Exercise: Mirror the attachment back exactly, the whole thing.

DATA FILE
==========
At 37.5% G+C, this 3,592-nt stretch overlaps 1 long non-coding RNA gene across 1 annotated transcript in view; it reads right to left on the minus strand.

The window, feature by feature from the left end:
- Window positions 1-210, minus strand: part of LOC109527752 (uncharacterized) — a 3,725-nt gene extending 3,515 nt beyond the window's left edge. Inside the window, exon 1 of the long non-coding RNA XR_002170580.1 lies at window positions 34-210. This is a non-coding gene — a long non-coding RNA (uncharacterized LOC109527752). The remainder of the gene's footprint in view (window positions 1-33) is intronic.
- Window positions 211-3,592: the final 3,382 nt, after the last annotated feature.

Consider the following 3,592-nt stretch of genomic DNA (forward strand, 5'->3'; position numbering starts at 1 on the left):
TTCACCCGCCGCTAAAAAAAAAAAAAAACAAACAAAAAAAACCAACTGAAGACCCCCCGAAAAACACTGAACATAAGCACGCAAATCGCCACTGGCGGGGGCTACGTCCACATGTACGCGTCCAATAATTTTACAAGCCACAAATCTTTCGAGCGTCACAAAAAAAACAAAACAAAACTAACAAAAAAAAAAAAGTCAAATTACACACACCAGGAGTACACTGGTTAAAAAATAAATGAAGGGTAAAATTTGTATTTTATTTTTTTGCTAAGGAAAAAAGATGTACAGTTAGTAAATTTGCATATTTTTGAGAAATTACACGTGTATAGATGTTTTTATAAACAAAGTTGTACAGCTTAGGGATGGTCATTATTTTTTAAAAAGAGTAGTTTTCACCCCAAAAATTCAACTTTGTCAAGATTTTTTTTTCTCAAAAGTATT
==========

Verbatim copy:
At 37.5% G+C, this 3,592-nt stretch overlaps 1 long non-coding RNA gene across 1 annotated transcript in view; it reads right to left on the minus strand.

The window, feature by feature from the left end:
- Window positions 1-210, minus strand: part of LOC109527752 (uncharacterized) — a 3,725-nt gene extending 3,515 nt beyond the window's left edge. Inside the window, exon 1 of the long non-coding RNA XR_002170580.1 lies at window positions 34-210. This is a non-coding gene — a long non-coding RNA (uncharacterized LOC109527752). The remainder of the gene's footprint in view (window positions 1-33) is intronic.
- Window positions 211-3,592: the final 3,382 nt, after the last annotated feature.

Consider the following 3,592-nt stretch of genomic DNA (forward strand, 5'->3'; position numbering starts at 1 on the left):
TTCACCCGCCGCTAAAAAAAAAAAAAAACAAACAAAAAAAACCAACTGAAGACCCCCCGAAAAACACTGAACATAAGCACGCAAATCGCCACTGGCGGGGGCTACGTCCACATGTACGCGTCCAATAATTTTACAAGCCACAAATCTTTCGAGCGTCACAAAAAAAACAAAACAAAACTAACAAAAAAAAAAAAGTCAAATTACACACACCAGGAGTACACTGGTTAAAAAATAAATGAAGGGTAAAATTTGTATTTTATTTTTTTGCTAAGGAAAAAAGATGTACAGTTAGTAAATTTGCATATTTTTGAGAAATTACACGTGTATAGATGTTTTTATAAACAAAGTTGTACAGCTTAGGGATGGTCATTATTTTTTAAAAAGAGTAGTTTTCACCCCAAAAATTCAACTTTGTCAAGATTTTTTTTTCTCAAAAGTATT